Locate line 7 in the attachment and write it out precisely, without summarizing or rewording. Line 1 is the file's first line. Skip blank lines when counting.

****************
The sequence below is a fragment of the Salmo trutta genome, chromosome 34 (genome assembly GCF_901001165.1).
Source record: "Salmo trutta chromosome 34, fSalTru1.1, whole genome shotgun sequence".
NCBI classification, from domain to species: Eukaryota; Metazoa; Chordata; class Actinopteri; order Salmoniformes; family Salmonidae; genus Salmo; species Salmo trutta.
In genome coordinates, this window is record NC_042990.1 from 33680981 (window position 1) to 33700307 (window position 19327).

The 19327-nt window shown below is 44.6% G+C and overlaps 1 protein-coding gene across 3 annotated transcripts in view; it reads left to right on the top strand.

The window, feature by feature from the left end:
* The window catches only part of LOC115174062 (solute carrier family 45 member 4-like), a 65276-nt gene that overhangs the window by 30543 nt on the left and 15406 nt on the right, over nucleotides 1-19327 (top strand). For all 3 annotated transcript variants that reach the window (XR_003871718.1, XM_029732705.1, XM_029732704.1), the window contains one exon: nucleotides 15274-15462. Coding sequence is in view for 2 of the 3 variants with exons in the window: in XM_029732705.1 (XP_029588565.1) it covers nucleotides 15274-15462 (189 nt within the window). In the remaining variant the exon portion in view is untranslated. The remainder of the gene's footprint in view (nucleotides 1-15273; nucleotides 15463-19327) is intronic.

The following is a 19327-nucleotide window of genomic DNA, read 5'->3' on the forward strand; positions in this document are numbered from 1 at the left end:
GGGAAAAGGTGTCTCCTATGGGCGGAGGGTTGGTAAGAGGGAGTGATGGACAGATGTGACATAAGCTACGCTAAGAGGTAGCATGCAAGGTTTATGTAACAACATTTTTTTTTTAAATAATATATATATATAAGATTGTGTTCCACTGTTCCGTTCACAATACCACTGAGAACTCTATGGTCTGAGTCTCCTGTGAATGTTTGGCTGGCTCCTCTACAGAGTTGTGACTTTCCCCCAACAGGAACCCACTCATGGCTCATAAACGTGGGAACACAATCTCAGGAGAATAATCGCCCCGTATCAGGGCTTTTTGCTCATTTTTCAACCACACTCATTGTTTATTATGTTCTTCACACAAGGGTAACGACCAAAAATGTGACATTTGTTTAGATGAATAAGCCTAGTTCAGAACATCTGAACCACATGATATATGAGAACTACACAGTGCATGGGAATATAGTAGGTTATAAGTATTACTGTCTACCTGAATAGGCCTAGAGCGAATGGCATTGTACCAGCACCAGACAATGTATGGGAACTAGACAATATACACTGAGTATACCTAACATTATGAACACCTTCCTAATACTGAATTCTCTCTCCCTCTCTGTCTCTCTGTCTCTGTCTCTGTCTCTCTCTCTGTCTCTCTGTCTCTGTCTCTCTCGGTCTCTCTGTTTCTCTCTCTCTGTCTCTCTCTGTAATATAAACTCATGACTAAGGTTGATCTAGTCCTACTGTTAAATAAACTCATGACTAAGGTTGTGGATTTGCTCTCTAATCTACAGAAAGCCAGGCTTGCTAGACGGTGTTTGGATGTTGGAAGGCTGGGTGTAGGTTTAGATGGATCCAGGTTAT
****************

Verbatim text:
* The window catches only part of LOC115174062 (solute carrier family 45 member 4-like), a 65276-nt gene that overhangs the window by 30543 nt on the left and 15406 nt on the right, over nucleotides 1-19327 (top strand). For all 3 annotated transcript variants that reach the window (XR_003871718.1, XM_029732705.1, XM_029732704.1), the window contains one exon: nucleotides 15274-15462. Coding sequence is in view for 2 of the 3 variants with exons in the window: in XM_029732705.1 (XP_029588565.1) it covers nucleotides 15274-15462 (189 nt within the window). In the remaining variant the exon portion in view is untranslated. The remainder of the gene's footprint in view (nucleotides 1-15273; nucleotides 15463-19327) is intronic.